Consumer Advocacy & Customer Satisfaction
In customer relationship management (CRM) and e-commerce space, customer satisfaction reigns supreme. Or is it consumer advocacy that’s most advantageous to business? The distinction between the two might not be terribly noticeable, and depending on who you ask, some may say the difference is negligible or nonexistent. Whichever camp you subscribe to, the customer is at the center of it all, and his or her feelings about the products and services that you provide are paramount.
“What’s top of mind for a lot of CEOs is ‘Would people recommend my company to others and would they purchase from me again?’” said Glen Robertson, director of business development at Service 800 Inc., a service quality measurement company. “They want employees and people to work on behalf of their company to ensure that their customers are advocates who are going to promote whatever products and services they deliver. Whether you call it ‘consumer advocacy’ or ‘customer satisfaction,’ customer satisfaction is very important, and there are many ways to measure that. But we’re seeing a shift with a lot of our multinational clients to measure things like customer loyalty, which is a combination of things like repurchase, recommend to others and overall opinions. Some clients want us to measure these indicators and little else.”
Michael Lowenstein, senior vice president, Customer Management Center of Excellence, GFK NOP, has a slightly different take on the question of advocacy and satisfaction. He said satisfaction has little effect on customer behavior because satisfaction deals with attitudes and perceptions, which can change rapidly based on recent transactions. Satisfaction alone will not offer the CRM or e-commerce professional any significant insight or guidance about customer behavior in the marketplace. Advocacy, on the other hand, is a direct result of satisfaction based on customer commitment, choice and transaction frequency. “Advocacy goes beyond loyalty,” Lowenstein said. “It would be nice to say that satisfaction and loyalty and loyalty and advocacy are equal. They are connected, but they are hardly equal.”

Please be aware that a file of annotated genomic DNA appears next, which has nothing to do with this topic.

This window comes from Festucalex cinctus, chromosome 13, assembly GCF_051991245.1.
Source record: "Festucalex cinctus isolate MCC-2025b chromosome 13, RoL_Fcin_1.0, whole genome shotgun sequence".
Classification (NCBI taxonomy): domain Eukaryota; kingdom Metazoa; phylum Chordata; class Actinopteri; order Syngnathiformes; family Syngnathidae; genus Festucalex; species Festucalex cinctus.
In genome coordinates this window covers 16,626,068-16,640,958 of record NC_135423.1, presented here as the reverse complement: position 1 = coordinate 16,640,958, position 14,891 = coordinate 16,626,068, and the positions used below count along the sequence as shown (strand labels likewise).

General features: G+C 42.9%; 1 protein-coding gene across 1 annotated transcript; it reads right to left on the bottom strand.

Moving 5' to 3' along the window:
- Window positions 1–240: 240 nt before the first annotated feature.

One connection between advocacy and satisfaction occurs if the CRM professional encounters negative performance or dissatisfied customers, which lead to a loss of advocacy behavior. Further, without measurement, Robertson said improvements cannot be made. “In the service business we ask things like, ‘Was it easy for your company to contact us? How responsive were we? How long did it take us to resolve your problem? How would you assess the technical skills of the person who serviced you?’ Those are typical measurements around customer satisfaction of service delivery. Customer advocacy or customer loyalty is typically very different and there are questions around willingness to repurchase and willingness to recommend to others. You can make a customer satisfied, but will they really recommend you to others, and will they really repurchase from you again? Unless you ask those questions, you won’t know. There’s nothing like the voice of the customer.”
Lowenstein agreed that increasing customer satisfaction does not necessarily boost advocacy behavior, which is a combination of repurchasing and communication activity such as referrals or recommendations. “Look at Nordstrom or Harley-Davidson, both of which spend disproportionately lower amounts on advertising. They do it because they have an active customer base that almost function as ambassadors for them. You can’t get that with satisfaction, delight, loyalty or commitment.
“One of the best definitions that I’ve ever seen of CRM is really having a single integrated view of the customer across the entire enterprise,” Lowenstein said. “The culture has to be focused on it. From a holistic standpoint, the way customers see you is almost like a lasagna. It’s layers of experience. It’s the direct experience with customer touch points—things like billing, not just service or experience with the product. It’s also the messaging. It’s the promise. It’s what’s set up before you have the experience and then reinforced after you have the experience. Just like a lasagna has layers of cheese and sauce and pasta, that’s the way customers experience supplier relationships.”
–Kellye Whitney, firstname.lastname@example.org